USDA moves to protect chicken farmers

The U.S. Department of Agriculture (USDA) is playing a game of chicken with food manufacturers.

In a fight that pits small chicken farmers against much larger food processing companies, the USDA’s Grain Inspection, Packers and Stockyards Administration announced Wednesday a series of farming regulations that will “level the playing field.”

The farming rules will crack down on efforts by food processors to “bully” chicken farmers out of business, the agency said.

"For years, American farmers have been calling for protections against the most damaging, unfair and deceptive practices confronting family farms across the country," Agriculture Secretary Tom VilsackThomas James VilsackUSDA: Farm-to-school programs help schools serve healthier meals OVERNIGHT MONEY: House poised to pass debt-ceiling bill MORE said in a statement. 

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"Poultry growers, in particular, are vulnerable to market risks and concentration in the processor market,” he added. “All too often, processors and packers wield the power, and farmers carry the risk.”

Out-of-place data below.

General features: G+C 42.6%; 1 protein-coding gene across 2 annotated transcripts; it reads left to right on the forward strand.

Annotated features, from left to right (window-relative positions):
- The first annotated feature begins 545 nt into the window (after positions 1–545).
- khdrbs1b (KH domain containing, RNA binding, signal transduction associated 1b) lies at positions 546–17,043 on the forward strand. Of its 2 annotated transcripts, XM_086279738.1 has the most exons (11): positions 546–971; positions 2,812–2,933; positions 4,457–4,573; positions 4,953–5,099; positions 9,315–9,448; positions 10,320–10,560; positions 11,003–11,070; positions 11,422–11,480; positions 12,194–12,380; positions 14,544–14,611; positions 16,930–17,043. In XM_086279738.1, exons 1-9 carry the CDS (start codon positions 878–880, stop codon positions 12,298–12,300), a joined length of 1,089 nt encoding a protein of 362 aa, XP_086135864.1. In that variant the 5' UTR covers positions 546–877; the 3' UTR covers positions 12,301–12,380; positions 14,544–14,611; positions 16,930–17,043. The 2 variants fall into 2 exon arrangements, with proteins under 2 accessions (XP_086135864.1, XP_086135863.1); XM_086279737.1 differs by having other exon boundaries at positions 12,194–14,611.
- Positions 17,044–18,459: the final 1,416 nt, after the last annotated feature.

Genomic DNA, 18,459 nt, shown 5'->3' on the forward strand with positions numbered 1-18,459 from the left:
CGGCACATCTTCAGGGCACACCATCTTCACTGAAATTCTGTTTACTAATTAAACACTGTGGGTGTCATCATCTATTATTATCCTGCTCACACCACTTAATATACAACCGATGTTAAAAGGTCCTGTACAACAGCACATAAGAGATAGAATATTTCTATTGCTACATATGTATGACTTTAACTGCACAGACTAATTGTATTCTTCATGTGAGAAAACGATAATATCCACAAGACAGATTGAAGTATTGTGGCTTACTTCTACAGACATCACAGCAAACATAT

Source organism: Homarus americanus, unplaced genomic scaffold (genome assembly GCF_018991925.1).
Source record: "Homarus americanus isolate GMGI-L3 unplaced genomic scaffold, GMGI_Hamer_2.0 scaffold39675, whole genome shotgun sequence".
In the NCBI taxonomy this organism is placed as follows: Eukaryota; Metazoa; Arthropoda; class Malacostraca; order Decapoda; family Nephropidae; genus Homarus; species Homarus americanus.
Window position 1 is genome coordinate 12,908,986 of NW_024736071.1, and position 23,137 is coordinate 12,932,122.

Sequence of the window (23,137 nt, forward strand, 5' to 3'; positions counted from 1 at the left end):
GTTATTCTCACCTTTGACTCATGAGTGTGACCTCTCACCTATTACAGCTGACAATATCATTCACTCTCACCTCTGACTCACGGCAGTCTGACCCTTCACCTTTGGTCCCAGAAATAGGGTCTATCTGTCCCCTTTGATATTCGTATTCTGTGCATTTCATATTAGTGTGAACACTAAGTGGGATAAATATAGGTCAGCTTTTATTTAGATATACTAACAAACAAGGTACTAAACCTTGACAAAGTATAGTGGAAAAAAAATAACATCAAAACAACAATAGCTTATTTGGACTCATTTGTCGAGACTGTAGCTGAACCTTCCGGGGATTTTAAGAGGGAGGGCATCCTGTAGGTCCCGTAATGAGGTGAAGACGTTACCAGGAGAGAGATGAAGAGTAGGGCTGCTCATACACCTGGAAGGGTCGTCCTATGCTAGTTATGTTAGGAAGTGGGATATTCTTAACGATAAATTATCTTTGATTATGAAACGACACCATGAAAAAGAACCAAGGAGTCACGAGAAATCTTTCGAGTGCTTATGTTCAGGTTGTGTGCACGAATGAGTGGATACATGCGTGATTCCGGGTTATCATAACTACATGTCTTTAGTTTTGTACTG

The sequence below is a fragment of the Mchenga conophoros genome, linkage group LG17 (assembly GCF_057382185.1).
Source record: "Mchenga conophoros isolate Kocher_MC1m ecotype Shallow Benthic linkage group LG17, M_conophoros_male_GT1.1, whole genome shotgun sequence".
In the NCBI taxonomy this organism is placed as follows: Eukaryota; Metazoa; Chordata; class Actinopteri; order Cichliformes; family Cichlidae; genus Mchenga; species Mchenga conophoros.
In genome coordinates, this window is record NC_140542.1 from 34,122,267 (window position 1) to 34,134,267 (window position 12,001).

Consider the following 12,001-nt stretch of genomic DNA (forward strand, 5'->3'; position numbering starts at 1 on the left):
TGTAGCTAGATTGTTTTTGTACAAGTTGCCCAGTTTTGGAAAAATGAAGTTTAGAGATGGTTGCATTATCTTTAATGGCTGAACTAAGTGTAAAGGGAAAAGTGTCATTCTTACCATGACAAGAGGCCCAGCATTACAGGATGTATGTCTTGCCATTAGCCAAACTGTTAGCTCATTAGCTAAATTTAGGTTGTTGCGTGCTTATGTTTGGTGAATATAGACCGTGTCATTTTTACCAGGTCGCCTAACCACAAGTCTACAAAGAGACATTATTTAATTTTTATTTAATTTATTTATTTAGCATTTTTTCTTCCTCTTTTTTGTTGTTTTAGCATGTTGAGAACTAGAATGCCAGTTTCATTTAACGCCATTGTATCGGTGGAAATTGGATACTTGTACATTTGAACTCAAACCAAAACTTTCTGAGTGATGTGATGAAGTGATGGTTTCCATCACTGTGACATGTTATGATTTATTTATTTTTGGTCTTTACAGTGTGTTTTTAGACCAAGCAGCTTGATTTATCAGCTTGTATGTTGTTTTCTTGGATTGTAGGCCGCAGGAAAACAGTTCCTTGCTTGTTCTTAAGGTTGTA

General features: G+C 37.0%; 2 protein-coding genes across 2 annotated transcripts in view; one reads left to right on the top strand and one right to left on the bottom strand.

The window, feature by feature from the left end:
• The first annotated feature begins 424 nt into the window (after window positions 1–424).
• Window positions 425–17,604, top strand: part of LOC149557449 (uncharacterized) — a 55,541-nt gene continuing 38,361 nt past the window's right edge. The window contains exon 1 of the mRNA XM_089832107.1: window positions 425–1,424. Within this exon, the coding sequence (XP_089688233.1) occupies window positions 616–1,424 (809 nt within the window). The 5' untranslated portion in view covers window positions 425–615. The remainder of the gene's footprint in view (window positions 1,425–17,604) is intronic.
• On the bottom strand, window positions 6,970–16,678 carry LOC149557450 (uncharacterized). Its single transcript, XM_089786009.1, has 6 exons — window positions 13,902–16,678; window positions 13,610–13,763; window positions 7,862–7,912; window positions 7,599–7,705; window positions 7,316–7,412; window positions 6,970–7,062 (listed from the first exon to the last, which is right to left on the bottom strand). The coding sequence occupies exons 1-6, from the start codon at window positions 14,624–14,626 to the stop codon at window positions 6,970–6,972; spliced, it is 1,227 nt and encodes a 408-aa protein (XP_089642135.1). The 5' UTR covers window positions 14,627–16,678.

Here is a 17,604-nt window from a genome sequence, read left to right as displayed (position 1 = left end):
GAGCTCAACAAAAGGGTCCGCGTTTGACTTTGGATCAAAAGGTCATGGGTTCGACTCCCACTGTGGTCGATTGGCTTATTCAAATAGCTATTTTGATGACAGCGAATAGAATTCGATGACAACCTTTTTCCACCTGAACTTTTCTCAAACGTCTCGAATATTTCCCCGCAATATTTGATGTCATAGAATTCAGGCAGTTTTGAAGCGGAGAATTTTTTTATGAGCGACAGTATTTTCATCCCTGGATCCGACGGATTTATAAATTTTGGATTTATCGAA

At issue is an increasingly concentrated field of food producers. The USDA claims the four largest companies control more than half of the market. This gives them strong influence over the farmers from whom they get their food.

Many farmers depend on contracts with food processors to sell their products, but because the market is concentrated around a handful of processors, the USDA argues they can force farmers into bad contracts and business conditions.

“As an example of retaliatory practices, if a chicken grower attempts to organize other chicken growers to bargain for better pay or publicly expresses unhappiness with the way they are treated by a processor, processors could require growers to make investments that are not economically justifiable for the grower, or can terminate contracts with little notice,” the USDA explained.

“And because in contract growing, the processors own the birds and provide inputs like feed, they can choose to provide poultry growers with bad feed or sickly birds that have a higher mortality rate, which cuts deeply into a grower's opportunity to earn income on those birds,” the agency added.

The farming rules are intended to give more power to the chicken farmers, the agency said.

The first rule will make it easier for farmers to show they have been harmed by unfair business practices.

The second and third rules propose to establish a criteria for determining which practices are illegal and whether food processors have engaged in those activities.